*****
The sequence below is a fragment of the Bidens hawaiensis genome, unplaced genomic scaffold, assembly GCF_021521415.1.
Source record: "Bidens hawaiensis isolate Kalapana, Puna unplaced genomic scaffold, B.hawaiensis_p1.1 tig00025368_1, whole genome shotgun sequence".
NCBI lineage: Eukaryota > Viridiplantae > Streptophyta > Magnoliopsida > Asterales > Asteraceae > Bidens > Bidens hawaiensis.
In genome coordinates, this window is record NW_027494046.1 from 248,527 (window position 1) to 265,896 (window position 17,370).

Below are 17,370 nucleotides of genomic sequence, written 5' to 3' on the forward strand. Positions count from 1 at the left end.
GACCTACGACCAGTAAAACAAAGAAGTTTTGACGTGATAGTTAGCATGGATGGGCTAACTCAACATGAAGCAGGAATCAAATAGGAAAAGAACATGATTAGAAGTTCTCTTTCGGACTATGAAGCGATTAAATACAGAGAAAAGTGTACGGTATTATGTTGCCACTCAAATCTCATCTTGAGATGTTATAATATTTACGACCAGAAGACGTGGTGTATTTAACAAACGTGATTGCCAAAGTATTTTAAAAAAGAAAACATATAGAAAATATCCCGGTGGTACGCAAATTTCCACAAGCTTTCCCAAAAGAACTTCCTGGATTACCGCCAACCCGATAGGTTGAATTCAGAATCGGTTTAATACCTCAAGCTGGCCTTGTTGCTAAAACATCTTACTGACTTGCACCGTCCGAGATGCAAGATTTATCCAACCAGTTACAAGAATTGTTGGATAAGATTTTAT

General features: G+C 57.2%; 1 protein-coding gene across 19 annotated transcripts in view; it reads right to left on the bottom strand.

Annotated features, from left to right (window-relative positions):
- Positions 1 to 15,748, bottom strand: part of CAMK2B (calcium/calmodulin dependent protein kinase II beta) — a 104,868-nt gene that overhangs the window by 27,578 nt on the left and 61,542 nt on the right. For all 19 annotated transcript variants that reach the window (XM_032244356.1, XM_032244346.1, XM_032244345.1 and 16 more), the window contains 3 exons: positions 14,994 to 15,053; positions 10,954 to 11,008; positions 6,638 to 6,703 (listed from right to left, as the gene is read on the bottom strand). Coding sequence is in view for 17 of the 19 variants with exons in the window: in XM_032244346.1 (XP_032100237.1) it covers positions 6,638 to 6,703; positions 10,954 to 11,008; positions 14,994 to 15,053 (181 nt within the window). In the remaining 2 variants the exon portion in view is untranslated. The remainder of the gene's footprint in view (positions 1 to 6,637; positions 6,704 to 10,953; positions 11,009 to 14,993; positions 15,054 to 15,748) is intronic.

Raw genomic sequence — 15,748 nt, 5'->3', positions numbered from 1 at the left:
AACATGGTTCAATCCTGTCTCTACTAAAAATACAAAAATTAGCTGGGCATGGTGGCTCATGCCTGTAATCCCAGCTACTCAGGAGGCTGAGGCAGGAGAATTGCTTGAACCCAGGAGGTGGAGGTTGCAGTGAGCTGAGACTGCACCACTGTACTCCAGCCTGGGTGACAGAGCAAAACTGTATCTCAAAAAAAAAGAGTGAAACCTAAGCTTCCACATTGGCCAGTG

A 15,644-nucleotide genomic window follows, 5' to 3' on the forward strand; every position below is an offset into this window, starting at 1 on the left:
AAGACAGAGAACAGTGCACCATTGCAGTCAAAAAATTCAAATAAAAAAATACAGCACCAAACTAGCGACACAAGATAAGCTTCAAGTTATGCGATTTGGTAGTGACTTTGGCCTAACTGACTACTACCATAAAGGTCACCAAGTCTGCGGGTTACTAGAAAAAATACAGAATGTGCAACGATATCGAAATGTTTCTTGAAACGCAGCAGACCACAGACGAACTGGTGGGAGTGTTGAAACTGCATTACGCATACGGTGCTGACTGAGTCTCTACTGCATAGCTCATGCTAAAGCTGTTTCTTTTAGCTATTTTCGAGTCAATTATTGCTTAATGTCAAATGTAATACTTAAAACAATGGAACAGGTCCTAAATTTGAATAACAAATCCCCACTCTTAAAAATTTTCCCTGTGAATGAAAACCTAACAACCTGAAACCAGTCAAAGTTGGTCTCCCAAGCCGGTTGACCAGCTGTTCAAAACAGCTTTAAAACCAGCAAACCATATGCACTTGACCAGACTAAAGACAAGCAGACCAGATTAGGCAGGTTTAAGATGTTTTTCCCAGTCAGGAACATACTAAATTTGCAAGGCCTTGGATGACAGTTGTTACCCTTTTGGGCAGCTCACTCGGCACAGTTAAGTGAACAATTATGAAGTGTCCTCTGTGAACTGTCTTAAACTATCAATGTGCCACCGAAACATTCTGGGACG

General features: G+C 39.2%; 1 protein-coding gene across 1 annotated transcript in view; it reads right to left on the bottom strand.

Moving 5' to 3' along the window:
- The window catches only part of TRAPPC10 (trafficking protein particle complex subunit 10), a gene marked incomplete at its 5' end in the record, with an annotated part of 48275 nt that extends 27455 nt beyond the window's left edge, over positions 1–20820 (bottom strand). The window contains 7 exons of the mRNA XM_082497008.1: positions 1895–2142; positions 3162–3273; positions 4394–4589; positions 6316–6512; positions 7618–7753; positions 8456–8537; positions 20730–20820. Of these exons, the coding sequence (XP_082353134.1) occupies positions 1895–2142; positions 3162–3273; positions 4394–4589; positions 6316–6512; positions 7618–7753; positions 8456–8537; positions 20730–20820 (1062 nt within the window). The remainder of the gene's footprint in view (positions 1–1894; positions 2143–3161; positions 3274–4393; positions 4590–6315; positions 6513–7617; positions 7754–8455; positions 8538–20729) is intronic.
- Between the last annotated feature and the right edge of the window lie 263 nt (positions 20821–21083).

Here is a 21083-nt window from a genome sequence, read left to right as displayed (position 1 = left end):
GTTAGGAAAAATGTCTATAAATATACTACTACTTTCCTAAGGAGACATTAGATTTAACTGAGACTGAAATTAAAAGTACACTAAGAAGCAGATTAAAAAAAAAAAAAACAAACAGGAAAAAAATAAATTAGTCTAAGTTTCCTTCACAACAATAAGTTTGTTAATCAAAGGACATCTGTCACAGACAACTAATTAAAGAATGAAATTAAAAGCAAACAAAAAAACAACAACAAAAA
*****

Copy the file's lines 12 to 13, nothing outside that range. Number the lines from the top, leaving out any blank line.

A 15,644-nucleotide genomic window follows, 5' to 3' on the forward strand; every position below is an offset into this window, starting at 1 on the left:
AAGACAGAGAACAGTGCACCATTGCAGTCAAAAAATTCAAATAAAAAAATACAGCACCAAACTAGCGACACAAGATAAGCTTCAAGTTATGCGATTTGGTAGTGACTTTGGCCTAACTGACTACTACCATAAAGGTCACCAAGTCTGCGGGTTACTAGAAAAAATACAGAATGTGCAACGATATCGAAATGTTTCTTGAAACGCAGCAGACCACAGACGAACTGGTGGGAGTGTTGAAACTGCATTACGCATACGGTGCTGACTGAGTCTCTACTGCATAGCTCATGCTAAAGCTGTTTCTTTTAGCTATTTTCGAGTCAATTATTGCTTAATGTCAAATGTAATACTTAAAACAATGGAACAGGTCCTAAATTTGAATAACAAATCCCCACTCTTAAAAATTTTCCCTGTGAATGAAAACCTAACAACCTGAAACCAGTCAAAGTTGGTCTCCCAAGCCGGTTGACCAGCTGTTCAAAACAGCTTTAAAACCAGCAAACCATATGCACTTGACCAGACTAAAGACAAGCAGACCAGATTAGGCAGGTTTAAGATGTTTTTCCCAGTCAGGAACATACTAAATTTGCAAGGCCTTGGATGACAGTTGTTACCCTTTTGGGCAGCTCACTCGGCACAGTTAAGTGAACAATTATGAAGTGTCCTCTGTGAACTGTCTTAAACTATCAATGTGCCACCGAAACATTCTGGGACG